Our evidence suggests that the #NoBeef campaign has led to an overall reduction in the consumption of animal products. Those who sign up, say that rather than switching from beef to other meats, they’ve been much more sensitive about eating animal products in general, and reduced their intake.
Meanwhile, the #NoBeef Campaign is reaching an audience of people previously unreceptive to vegetarian and vegan campaigns…
If you switch beef for plant-based proteins, you’re definitely doing a good thing.
But… if you switch from beef to chicken or pork, there’s something else to consider.
From an environmental perspective, the switch to chicken or pork makes a lot of sense, but in terms of animal suffering, it doesn’t.
Because cows are big.
It could take you a year to eat a cow’s worth of protein, but to get the same amount of protein, you’d need loads of chickens, which means many more suffering animals on the planet.
If we want to minimise animal suffering, but still want to eat animals, then some say that the best animal to eat is a blue whale, because you can feed hundreds of people with one animal.
But do we want to eat whales?
No… because we know how intelligent they are.
We generally don’t think of chickens as being very intelligent.
Also, chickens are extremely efficient at converting grains to protein…
1kg of chicken requires 1.8kg of food.
1kg of beef requires 6kg of food.
Meanwhile, chicken feathers can be converted to high-protein animal feed, their manure can be made into high quality fertiliser, and of course, they produce delicious eggs too.
It’s not surprising that chickens are the world’s most common domestic animal, with around 20 billion of them on the planet.
But are chickens stupid?
“Chickens are not as clueless or “bird-brained” as people believe them to be. They have distinct personalities and can outmanoeuvre one another. They know their place in the pecking order, and can reason by deduction, which is an ability that humans only develop by the age of seven."
- Lori Marino, Senior Scientist, The Someone Project
Chickens can deceive one another, and they watch and learn from each other too. Even at 5 days old, they can do basic maths: tracking how big stockpiles of food become just by watching amounts disappearing into holes.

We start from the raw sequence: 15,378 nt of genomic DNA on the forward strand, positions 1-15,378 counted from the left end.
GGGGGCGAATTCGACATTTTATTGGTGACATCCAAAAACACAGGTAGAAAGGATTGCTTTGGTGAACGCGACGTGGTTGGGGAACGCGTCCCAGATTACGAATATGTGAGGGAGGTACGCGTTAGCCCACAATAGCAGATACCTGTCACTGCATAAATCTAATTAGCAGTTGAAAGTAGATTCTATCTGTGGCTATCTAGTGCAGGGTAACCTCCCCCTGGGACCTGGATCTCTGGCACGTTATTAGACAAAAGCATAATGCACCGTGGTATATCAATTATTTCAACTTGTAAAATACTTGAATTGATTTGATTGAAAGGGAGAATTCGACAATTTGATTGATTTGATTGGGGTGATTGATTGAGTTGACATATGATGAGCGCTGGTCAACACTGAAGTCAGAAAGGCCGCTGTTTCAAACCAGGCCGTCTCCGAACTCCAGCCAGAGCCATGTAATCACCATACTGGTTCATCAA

Chickens have self-awareness: they carefully consider their social position before pushing others away to claim food. Their communication (a language of at least 24 different sounds) also shows they’re able to take the perspective of their fellow chickens.
We might find birds harder to relate to than mammals, but the evidence shows us that some of the most intelligent creatures on Earth are birds.
When birds are treated as pets they often respond as pets: enjoying attention and affection just like dogs.
Fish seem pretty stupid though, right?
We're often taught that fish have memories only lasting a few seconds, but that’s false: experiments show that fish can remember the location of a hole in a net many months after finding it.
Fish can also recognise faces: one another's and ours. Numerous divers have also filmed themselves petting friendly Groupers who recognise them and swim up to say hello.
We’re also often taught that fish don’t feel pain, but that’s false too.
Fish who have irritants injected into their lips will rub them incessantly against their tank walls until they’re given pain-relievers.
If you’ve ever spent lots of time with pigs, you’ll realise that they’re at first shy, then curious, then friendly then enthusiastic.
They have a lot in common with us, and they’re really lovable.
They’re also the most likely farm animal to double as a pet.
Pigs can recognise themselves in mirrors, play simple video games, and they even show preferences for different types of music.
“After 10 years of looking into thousands of pig eyes, I’ve come to understand that they’re never vacant. There’s always somebody looking back at me.”
- Bob Comis, ex pig farmer
It’s well known that all of our farm animals have natural instincts to play, to run around, to explore, to find their place in their social community, and to form close emotional bonds.
However, we put our farm animals in a strange position: we satisfy all of their functional needs, but we deprive them of their ability to pursue these natural instincts.
Travelling through the countryside, it might look as though many cows have pretty good lives; wandering around big green fields, but these cows are the fortunate minority.
Most cows are stuck in tiny, cramped conditions, being fed, watered and kept warm, but barely able to turn in a circle, let alone explore and build relationships.
Would we be happy if we had all the food, water and shelter that we needed, but we were kept in cramped conditions, unable to interact normally with other humans?
The Bottom Line
Considering only climate change, we ought to give up beef (and lamb)… but considering climate change and animal suffering together, it stands to very good reason that we should give up as many animal products as we can.
People are changing.
Americans are eating around half a billion fewer animals per year than they were a decade ago.
Let’s carry on this way.
(Thanks to Brian Kateman of the Reducetarian Foundation for his help with this section)